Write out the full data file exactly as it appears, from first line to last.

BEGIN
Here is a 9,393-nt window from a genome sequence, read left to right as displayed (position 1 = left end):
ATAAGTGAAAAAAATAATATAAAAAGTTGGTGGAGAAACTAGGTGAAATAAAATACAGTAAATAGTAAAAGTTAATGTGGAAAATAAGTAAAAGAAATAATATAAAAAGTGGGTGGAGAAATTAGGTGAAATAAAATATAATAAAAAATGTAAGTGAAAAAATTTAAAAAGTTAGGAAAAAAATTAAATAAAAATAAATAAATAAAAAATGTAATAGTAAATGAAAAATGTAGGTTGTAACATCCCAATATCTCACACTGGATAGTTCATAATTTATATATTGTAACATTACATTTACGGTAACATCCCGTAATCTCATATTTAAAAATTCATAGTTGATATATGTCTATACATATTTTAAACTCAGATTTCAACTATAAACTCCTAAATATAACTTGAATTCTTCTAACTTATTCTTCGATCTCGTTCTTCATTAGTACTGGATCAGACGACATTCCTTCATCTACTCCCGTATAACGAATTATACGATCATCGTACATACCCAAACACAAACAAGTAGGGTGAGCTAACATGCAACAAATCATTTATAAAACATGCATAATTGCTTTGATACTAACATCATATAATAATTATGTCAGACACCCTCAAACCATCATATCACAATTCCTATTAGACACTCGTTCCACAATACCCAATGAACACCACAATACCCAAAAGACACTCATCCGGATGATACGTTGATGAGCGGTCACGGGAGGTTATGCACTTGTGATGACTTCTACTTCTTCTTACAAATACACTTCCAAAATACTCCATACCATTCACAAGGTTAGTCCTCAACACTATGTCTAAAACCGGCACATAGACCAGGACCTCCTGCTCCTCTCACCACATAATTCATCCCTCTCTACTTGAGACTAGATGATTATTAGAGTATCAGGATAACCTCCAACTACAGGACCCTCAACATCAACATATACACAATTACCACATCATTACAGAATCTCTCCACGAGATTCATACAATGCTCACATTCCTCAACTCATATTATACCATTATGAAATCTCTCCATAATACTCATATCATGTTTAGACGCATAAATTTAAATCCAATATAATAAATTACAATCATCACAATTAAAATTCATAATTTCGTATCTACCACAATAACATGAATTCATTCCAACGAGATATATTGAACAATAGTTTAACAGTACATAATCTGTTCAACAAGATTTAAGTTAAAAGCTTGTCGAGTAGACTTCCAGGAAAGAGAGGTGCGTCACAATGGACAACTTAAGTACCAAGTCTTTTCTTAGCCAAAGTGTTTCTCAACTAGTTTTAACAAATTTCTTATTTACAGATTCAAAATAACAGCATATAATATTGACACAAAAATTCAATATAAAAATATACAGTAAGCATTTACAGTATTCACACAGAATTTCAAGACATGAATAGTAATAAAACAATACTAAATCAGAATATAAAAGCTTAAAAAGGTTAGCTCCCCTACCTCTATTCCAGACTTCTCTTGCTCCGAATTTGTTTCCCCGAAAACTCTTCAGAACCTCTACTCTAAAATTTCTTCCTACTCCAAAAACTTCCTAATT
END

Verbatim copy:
Here is a 9,393-nt window from a genome sequence, read left to right as displayed (position 1 = left end):
ATAAGTGAAAAAAATAATATAAAAAGTTGGTGGAGAAACTAGGTGAAATAAAATACAGTAAATAGTAAAAGTTAATGTGGAAAATAAGTAAAAGAAATAATATAAAAAGTGGGTGGAGAAATTAGGTGAAATAAAATATAATAAAAAATGTAAGTGAAAAAATTTAAAAAGTTAGGAAAAAAATTAAATAAAAATAAATAAATAAAAAATGTAATAGTAAATGAAAAATGTAGGTTGTAACATCCCAATATCTCACACTGGATAGTTCATAATTTATATATTGTAACATTACATTTACGGTAACATCCCGTAATCTCATATTTAAAAATTCATAGTTGATATATGTCTATACATATTTTAAACTCAGATTTCAACTATAAACTCCTAAATATAACTTGAATTCTTCTAACTTATTCTTCGATCTCGTTCTTCATTAGTACTGGATCAGACGACATTCCTTCATCTACTCCCGTATAACGAATTATACGATCATCGTACATACCCAAACACAAACAAGTAGGGTGAGCTAACATGCAACAAATCATTTATAAAACATGCATAATTGCTTTGATACTAACATCATATAATAATTATGTCAGACACCCTCAAACCATCATATCACAATTCCTATTAGACACTCGTTCCACAATACCCAATGAACACCACAATACCCAAAAGACACTCATCCGGATGATACGTTGATGAGCGGTCACGGGAGGTTATGCACTTGTGATGACTTCTACTTCTTCTTACAAATACACTTCCAAAATACTCCATACCATTCACAAGGTTAGTCCTCAACACTATGTCTAAAACCGGCACATAGACCAGGACCTCCTGCTCCTCTCACCACATAATTCATCCCTCTCTACTTGAGACTAGATGATTATTAGAGTATCAGGATAACCTCCAACTACAGGACCCTCAACATCAACATATACACAATTACCACATCATTACAGAATCTCTCCACGAGATTCATACAATGCTCACATTCCTCAACTCATATTATACCATTATGAAATCTCTCCATAATACTCATATCATGTTTAGACGCATAAATTTAAATCCAATATAATAAATTACAATCATCACAATTAAAATTCATAATTTCGTATCTACCACAATAACATGAATTCATTCCAACGAGATATATTGAACAATAGTTTAACAGTACATAATCTGTTCAACAAGATTTAAGTTAAAAGCTTGTCGAGTAGACTTCCAGGAAAGAGAGGTGCGTCACAATGGACAACTTAAGTACCAAGTCTTTTCTTAGCCAAAGTGTTTCTCAACTAGTTTTAACAAATTTCTTATTTACAGATTCAAAATAACAGCATATAATATTGACACAAAAATTCAATATAAAAATATACAGTAAGCATTTACAGTATTCACACAGAATTTCAAGACATGAATAGTAATAAAACAATACTAAATCAGAATATAAAAGCTTAAAAAGGTTAGCTCCCCTACCTCTATTCCAGACTTCTCTTGCTCCGAATTTGTTTCCCCGAAAACTCTTCAGAACCTCTACTCTAAAATTTCTTCCTACTCCAAAAACTTCCTAATT